1 Samuel 26

1 Samuel 26

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David Spares Saul Again

26 Then the Ziphites came to Saul at Gibeah, saying, “Is not David hiding himself on the hill of Hachilah, which is on the east of Jeshimon?” So Saul arose and went down to the wilderness of Ziph with three thousand chosen men of Israel to seek David in the wilderness of Ziph. And Saul encamped on the hill of Hachilah, which is beside the road on the east of Jeshimon. But David remained in the wilderness. When he saw that Saul came after him into the wilderness, David sent out spies and learned that Saul had indeed come. Then David rose and came to the place where Saul had encamped. And David saw the place where Saul lay, with Abner the son of Ner, the commander of his army. Saul was lying within the encampment, while the army was encamped around him.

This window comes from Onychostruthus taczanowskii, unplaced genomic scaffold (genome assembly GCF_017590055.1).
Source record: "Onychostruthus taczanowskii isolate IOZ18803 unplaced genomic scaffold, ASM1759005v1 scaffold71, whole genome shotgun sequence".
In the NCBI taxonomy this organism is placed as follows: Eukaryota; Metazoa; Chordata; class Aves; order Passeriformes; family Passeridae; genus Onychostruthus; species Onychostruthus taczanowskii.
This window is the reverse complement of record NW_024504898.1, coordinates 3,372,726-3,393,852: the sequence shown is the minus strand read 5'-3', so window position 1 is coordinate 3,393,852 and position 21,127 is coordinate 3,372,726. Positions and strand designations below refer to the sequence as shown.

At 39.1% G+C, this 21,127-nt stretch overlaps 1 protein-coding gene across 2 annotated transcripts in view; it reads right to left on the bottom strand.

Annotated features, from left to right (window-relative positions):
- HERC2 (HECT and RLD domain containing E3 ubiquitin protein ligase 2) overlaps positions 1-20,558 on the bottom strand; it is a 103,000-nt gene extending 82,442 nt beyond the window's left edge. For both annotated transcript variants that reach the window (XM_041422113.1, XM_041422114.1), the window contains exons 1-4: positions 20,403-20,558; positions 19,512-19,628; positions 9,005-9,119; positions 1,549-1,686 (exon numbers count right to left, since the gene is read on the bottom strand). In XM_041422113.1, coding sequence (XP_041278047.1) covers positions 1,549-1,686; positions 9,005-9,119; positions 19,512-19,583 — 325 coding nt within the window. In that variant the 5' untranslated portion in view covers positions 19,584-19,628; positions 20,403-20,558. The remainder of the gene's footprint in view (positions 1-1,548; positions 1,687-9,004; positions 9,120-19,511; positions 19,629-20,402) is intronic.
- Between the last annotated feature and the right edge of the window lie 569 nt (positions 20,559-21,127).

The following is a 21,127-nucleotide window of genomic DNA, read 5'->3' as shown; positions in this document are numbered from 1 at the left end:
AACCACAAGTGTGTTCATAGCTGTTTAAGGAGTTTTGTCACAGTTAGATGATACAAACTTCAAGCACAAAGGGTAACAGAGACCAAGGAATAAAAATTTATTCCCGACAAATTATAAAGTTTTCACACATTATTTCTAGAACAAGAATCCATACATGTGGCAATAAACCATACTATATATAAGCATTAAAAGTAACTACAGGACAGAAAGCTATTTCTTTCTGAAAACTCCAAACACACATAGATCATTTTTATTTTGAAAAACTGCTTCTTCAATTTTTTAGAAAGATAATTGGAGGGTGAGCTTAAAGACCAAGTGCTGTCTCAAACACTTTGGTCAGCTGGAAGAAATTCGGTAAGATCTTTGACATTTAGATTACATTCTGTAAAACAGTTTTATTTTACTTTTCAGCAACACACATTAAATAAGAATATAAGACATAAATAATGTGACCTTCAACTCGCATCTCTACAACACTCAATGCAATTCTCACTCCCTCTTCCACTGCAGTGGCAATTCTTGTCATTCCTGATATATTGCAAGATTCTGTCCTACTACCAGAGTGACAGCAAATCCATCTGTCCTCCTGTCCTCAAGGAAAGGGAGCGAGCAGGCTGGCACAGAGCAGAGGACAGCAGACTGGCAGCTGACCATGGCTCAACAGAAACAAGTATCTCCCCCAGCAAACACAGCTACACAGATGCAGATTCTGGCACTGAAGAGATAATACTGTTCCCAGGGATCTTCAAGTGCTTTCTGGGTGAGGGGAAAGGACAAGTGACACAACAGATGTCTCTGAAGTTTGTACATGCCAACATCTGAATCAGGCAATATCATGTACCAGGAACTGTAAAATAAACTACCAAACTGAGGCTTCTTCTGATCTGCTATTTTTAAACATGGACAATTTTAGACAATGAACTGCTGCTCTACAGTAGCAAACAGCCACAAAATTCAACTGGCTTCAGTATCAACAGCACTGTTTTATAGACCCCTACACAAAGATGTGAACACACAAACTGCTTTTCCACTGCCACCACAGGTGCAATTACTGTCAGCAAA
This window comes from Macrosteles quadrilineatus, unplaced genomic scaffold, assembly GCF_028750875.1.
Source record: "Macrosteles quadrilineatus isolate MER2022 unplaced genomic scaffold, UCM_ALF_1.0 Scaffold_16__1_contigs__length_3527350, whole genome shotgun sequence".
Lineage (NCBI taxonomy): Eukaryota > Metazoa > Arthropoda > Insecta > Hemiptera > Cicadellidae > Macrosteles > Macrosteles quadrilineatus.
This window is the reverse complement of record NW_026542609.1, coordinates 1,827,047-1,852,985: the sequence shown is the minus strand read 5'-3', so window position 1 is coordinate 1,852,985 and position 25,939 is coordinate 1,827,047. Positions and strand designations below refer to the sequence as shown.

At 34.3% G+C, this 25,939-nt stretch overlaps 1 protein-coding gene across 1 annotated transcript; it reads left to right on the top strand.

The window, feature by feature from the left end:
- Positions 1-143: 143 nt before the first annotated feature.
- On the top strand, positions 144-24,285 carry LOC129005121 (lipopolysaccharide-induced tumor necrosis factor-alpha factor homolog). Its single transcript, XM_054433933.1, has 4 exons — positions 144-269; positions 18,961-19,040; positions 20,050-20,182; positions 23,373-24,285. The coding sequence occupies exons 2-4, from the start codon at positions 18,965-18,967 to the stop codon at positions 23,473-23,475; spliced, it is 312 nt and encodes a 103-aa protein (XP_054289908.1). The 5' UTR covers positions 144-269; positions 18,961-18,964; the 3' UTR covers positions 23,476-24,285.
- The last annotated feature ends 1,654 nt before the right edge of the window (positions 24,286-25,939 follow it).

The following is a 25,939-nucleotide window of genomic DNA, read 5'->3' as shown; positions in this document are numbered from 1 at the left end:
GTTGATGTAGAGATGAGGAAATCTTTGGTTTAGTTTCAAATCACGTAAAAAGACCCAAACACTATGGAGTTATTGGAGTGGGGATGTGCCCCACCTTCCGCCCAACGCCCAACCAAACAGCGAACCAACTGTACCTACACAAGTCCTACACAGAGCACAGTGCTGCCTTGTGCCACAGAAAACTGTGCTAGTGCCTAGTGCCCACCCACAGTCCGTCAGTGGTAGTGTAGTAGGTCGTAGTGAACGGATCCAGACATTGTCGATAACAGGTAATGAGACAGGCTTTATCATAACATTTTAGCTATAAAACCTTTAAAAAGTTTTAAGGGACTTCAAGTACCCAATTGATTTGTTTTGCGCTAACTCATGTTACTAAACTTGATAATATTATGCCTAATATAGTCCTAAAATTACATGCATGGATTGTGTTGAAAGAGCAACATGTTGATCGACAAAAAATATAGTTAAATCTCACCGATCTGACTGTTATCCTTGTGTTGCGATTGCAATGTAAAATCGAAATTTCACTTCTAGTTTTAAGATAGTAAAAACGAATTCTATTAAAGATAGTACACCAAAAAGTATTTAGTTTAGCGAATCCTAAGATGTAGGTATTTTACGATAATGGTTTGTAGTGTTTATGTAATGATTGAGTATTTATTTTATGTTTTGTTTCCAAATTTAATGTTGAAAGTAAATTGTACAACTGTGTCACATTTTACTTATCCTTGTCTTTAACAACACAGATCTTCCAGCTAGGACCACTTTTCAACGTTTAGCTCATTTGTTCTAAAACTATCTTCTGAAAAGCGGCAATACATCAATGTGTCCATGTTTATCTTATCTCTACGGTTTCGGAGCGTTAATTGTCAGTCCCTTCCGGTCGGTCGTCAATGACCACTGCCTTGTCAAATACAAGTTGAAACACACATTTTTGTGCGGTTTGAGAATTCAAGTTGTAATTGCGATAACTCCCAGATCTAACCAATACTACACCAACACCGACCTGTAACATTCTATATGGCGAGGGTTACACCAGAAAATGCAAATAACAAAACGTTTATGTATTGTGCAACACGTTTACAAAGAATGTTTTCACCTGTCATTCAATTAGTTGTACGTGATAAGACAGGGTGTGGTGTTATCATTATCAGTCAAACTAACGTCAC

Then David said to Ahimelech the Hittite, and to Joab’s brother Abishai the son of Zeruiah, “Who will go down with me into the camp to Saul?” And Abishai said, “I will go down with you.” So David and Abishai went to the army by night. And there lay Saul sleeping within the encampment, with his spear stuck in the ground at his head, and Abner and the army lay around him. Then Abishai said to David, “God has given your enemy into your hand this day. Now please let me pin him to the earth with one stroke of the spear, and I will not strike him twice.” But David said to Abishai, “Do not destroy him, for who can put out his hand against the LORD’s anointed and be guiltless?” And David said, “As the LORD lives, the LORD will strike him, or his day will come to die, or he will go down into battle and perish. The LORD forbid that I should put out my hand against the LORD’s anointed. But take now the spear that is at his head and the jar of water, and let us go.” So David took the spear and the jar of water from Saul’s head, and they went away. No man saw it or knew it, nor did any awake, for they were all asleep, because a deep sleep from the LORD had fallen upon them.